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Identifying US populations for the study of health effects related to drinking water arsenic


The US Environmental Protection Agency recently set a new maximum contaminant level (MCL) for arsenic in drinking water of 10 μg/l. In this paper, we review the completeness and accuracy of drinking water arsenic occurrence data in the United States and identify populations exposed to elevated arsenic concentrations that would be suitable for epidemiological studies of arsenic health effects. Using existing data from the Environmental Protection Agency Arsenic Occurrence and Exposure Database and additional data from state health and environment departments and water utilities, we identified 33 counties in 11 states with an estimated mean drinking water arsenic concentration of 10 μg/l or greater. A total of 11 of these ‘confirmed’ counties had an estimated mean arsenic concentration of 20 μg/l or more and two had an estimated mean arsenic concentration 50 μg/l or more. Based on census data, between 1950 and 1999 there were approximately 51.1 million person-years of exposure to drinking water arsenic at levels of 10 μg/l or more, 8.2 million at levels of 20 μg/l or more arsenic and 0.9 million at levels of 50 μg/l or more. Mortality and incidence of diseases known to be associated with arsenic exposure can and should be examined in these counties as part of a comprehensive assessment of arsenic health effects in US populations.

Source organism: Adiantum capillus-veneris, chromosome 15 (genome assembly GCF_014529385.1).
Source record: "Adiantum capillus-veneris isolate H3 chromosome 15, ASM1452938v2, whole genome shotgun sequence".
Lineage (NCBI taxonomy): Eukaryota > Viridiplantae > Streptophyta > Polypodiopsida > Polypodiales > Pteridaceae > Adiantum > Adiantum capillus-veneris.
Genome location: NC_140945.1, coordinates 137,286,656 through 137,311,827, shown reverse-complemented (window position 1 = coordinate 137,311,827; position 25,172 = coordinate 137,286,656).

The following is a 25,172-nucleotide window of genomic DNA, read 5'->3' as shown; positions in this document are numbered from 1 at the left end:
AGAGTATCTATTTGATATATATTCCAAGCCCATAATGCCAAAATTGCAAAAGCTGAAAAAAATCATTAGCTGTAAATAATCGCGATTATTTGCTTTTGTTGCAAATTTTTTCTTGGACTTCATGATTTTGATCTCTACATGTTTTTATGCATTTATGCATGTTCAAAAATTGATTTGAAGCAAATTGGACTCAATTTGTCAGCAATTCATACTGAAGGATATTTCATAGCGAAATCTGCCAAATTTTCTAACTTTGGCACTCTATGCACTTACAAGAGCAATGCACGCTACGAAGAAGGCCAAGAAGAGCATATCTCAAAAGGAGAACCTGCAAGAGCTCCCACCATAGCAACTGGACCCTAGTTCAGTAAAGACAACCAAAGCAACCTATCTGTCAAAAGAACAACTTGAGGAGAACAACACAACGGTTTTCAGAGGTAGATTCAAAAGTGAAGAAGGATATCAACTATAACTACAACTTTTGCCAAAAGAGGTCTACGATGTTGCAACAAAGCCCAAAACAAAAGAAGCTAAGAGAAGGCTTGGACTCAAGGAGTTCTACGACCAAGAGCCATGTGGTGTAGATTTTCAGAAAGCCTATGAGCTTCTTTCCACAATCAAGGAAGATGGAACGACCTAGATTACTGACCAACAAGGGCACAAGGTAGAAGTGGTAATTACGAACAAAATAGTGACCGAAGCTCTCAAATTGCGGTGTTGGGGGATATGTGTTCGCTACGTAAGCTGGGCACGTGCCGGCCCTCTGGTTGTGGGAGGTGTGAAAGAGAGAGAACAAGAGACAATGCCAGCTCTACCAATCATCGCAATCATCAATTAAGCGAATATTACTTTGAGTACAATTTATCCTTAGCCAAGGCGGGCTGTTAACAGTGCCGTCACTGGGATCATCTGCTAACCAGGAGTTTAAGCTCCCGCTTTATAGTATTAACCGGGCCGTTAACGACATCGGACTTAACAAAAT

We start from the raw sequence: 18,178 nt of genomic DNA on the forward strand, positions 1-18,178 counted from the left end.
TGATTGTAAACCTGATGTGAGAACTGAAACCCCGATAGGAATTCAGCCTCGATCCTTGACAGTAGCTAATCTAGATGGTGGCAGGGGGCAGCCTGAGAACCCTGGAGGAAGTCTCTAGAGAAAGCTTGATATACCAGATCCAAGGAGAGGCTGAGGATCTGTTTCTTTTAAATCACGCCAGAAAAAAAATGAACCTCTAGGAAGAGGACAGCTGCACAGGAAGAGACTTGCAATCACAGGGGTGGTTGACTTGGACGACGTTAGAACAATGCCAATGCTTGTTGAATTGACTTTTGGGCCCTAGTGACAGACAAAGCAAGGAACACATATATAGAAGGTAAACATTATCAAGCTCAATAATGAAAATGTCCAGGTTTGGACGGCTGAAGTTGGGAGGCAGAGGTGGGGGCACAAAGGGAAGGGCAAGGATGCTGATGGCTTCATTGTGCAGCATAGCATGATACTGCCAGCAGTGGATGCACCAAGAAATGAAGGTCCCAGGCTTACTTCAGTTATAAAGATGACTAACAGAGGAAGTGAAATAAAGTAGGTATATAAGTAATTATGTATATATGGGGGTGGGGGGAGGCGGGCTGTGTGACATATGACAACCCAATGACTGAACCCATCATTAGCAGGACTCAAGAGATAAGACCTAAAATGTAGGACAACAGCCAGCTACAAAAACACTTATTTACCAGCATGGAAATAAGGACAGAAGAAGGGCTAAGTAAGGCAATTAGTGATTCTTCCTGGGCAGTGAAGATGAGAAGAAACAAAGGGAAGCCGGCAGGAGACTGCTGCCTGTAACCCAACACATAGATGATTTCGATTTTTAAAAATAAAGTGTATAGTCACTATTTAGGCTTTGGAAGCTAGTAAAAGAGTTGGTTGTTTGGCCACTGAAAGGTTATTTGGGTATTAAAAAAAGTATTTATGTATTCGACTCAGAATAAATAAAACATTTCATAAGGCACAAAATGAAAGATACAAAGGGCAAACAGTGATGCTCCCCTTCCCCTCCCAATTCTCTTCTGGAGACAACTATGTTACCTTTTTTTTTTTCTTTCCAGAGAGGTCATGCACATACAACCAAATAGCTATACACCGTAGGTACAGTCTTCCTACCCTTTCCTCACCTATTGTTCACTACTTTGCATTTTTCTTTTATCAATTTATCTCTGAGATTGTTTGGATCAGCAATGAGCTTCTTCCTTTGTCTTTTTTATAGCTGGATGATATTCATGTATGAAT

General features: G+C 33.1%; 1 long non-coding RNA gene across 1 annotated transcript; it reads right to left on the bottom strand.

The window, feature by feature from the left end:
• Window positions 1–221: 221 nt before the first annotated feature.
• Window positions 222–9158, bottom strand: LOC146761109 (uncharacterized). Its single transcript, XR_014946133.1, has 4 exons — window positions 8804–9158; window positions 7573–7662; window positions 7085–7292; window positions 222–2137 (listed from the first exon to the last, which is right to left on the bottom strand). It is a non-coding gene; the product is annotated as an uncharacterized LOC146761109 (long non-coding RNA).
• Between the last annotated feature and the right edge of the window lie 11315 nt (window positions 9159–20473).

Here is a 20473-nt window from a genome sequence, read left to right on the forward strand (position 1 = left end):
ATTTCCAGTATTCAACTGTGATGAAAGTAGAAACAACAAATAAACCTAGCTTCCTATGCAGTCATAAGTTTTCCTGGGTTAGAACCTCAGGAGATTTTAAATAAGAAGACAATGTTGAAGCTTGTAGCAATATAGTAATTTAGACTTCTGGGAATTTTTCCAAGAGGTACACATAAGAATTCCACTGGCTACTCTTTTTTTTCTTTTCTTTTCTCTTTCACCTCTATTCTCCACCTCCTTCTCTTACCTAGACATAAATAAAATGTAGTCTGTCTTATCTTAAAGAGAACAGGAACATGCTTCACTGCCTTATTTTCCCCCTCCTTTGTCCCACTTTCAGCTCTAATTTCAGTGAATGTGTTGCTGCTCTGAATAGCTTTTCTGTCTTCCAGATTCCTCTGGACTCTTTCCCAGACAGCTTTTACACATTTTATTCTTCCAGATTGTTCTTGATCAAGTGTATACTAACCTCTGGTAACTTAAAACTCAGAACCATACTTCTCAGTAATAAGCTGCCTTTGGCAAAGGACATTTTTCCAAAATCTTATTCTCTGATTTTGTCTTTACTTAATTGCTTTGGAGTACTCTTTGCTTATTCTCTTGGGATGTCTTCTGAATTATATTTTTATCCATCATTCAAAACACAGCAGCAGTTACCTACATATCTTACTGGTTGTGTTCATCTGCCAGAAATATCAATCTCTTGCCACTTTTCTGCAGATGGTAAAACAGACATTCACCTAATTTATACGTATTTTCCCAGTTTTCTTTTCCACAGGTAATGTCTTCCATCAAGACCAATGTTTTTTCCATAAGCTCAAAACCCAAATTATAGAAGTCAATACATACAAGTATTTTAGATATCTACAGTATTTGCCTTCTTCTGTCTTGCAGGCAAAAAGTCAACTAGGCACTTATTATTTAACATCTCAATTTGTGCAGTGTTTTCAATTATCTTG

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The authors are grateful to Judith Hurley for review and revision of the manuscript. This study was funded by the American Water Works Association Research Foundation.

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Correspondence to Floyd J Frost.

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Frost, F., Muller, T., Petersen, H. et al. Identifying US populations for the study of health effects related to drinking water arsenic. J Expo Sci Environ Epidemiol 13, 231–239 (2003).

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  • arsenic
  • exposure assessment
  • drinking water
  • groundwater

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